cholangiopathy

cholangiopathy

Any disease of the bile ducts.

Types
AIDS cholangiopathy, autoimmune cholangiopathy, IgG4 cholangiopathy, infantile obstructive cholangiopathy, ischemic cholangiopathy, portal angiopathy.

cholangiopathy

Any disease of the bile ducts. See AIDS-associated sclerosing, Infantile obstructive.
References in periodicals archive ?
The exact incidence and cause of HIV cholangiopathy has yet to be determined, but infection-related damage to the biliary tree has been suggested and CMV infection appears to be one possible cause.
This is the first reported case of CMV-related duodenitis, pseudotumour and cholangiopathy of which we are aware.
Diffuse lymphoplasmacytic chronic cholecystitis is highly specific for extrahepatic biliary tract disease but does not distinguish between primary and secondary sclerosing cholangiopathy.
Biliary atresia (BA), a progressive chronic cholangiopathy affecting 1/8 000-1/17 000 live births, is the most common cause of chronic liver disease (CLD) in children and a considerable burden for public health resources.
Biliary atresia is an inflammatory cholangiopathy of infancy that results in progressive fibrosis and obliteration of extrahepatic and intrahepatic bile ducts.
Histologic examination of surgically excised bile duct remnants and postmortem specimens supports the contention that, in most cases, the observed fibro-obliterative cholangiopathy in biliary atresia results from destruction of a presumably well-formed biliary system rather than from primary failure of normal embryologic development of these structures.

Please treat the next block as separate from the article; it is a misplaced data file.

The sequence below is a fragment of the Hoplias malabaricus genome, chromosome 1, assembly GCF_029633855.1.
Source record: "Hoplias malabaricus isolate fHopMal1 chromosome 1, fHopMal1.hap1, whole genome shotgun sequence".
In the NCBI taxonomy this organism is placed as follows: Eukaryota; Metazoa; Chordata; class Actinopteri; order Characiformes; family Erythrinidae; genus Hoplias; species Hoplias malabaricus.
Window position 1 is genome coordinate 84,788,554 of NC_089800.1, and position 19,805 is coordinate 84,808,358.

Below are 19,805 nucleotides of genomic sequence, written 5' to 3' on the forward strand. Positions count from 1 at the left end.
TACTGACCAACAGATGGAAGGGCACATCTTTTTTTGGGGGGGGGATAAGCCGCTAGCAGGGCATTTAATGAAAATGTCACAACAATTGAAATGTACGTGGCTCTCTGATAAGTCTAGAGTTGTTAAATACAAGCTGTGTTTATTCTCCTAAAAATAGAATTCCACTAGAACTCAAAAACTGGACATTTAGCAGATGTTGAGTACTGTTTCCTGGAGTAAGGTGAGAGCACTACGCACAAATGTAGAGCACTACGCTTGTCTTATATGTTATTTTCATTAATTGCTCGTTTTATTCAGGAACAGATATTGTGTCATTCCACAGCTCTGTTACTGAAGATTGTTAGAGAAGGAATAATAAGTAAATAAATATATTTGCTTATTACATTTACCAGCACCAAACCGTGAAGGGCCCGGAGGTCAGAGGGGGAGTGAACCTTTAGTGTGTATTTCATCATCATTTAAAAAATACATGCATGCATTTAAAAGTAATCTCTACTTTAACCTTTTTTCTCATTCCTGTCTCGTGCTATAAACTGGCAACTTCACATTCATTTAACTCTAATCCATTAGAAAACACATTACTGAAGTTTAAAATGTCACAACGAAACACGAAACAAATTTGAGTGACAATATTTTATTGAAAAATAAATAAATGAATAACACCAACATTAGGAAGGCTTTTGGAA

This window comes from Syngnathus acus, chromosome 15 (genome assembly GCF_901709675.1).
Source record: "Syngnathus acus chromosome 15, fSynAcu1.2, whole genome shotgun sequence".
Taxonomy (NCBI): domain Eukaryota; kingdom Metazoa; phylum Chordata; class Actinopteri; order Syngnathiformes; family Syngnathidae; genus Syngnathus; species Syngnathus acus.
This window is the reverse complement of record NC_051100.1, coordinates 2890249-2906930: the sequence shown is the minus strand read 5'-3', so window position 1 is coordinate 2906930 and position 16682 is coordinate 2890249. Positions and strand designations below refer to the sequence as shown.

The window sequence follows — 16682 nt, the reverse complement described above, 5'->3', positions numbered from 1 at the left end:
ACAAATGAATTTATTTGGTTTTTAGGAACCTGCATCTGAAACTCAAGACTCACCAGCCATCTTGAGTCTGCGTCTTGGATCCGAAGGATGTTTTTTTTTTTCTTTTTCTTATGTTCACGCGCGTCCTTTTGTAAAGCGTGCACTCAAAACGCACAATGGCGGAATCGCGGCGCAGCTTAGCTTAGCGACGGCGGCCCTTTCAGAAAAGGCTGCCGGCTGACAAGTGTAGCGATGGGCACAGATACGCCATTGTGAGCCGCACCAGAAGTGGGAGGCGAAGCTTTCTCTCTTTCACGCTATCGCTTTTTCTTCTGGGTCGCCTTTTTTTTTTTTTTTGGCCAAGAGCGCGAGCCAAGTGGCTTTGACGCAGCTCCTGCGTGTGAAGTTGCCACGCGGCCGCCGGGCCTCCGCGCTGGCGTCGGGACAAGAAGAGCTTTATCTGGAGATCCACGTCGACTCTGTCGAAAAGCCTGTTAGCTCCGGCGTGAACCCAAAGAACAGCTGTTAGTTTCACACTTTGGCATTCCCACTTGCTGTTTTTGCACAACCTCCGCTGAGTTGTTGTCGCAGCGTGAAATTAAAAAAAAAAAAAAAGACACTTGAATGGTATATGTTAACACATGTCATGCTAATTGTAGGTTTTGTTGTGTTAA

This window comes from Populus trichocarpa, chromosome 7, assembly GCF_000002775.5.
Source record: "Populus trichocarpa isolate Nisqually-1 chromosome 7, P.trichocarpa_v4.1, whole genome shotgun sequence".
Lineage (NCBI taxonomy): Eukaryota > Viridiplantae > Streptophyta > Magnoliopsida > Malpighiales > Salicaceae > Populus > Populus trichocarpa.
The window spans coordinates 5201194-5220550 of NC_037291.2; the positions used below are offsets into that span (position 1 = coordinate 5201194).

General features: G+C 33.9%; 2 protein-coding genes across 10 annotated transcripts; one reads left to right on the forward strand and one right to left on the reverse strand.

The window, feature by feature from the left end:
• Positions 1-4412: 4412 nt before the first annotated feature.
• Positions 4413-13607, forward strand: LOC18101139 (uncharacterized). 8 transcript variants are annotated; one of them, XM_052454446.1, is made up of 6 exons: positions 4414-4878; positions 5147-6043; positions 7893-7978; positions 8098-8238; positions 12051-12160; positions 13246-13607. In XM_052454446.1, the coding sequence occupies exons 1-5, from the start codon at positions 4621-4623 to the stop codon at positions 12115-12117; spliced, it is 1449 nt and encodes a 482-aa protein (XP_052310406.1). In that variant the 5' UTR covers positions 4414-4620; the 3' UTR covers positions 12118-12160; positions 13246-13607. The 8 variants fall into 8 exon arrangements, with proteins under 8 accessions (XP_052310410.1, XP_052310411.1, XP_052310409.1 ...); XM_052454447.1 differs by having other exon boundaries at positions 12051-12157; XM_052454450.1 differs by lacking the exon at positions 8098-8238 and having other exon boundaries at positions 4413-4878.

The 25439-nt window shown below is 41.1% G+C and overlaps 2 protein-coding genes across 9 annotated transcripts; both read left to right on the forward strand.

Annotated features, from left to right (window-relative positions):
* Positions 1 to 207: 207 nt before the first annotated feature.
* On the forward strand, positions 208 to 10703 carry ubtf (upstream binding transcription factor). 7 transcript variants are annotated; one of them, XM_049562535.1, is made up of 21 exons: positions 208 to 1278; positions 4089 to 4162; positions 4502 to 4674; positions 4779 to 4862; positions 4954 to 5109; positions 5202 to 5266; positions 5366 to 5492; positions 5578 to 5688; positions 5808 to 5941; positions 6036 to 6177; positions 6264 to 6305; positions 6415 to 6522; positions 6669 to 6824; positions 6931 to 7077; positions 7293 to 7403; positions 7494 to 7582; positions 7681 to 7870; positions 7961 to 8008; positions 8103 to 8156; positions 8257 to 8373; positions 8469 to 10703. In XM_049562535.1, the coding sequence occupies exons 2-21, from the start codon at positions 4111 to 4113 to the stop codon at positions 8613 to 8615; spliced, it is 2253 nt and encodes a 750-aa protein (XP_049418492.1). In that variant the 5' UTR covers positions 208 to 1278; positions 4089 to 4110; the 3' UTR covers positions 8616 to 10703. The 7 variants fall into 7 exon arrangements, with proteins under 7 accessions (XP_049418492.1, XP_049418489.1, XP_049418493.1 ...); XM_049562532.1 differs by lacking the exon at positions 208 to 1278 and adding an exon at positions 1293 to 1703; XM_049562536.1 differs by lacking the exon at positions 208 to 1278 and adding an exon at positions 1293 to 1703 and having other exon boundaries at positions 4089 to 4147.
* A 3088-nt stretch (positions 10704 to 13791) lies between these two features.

In HIV-associated cholangiopathy opportunistic infections play a major role, with pain and jaundice being prominent features.
Patients with human immunodeficiency virus were excluded secondary to possibly confounding data caused by the possibilities of human immunodeficiency virus cholangiopathy, idiopathic pancreatitis, and hepatitis.
Three patterns of intrahepatic variceal bleeding were also demonstrated: first group (0-24 months)--missed biliary atresia; second group (25-60 months)--mainly attributable to poorly functioning or failed portoenterostomy; third group (5-9 years)--could be explained as a critical point where intrahepatic cholangiopathy effect is maximal and overrides biliary drainage offered by portoenterostomy, and where LT should be considered in children with previously 'successful' portoenterostomy.
Endoscopic retrograde cholangiopancreatography (ERCP) is the sole management tool in cholangiopathy.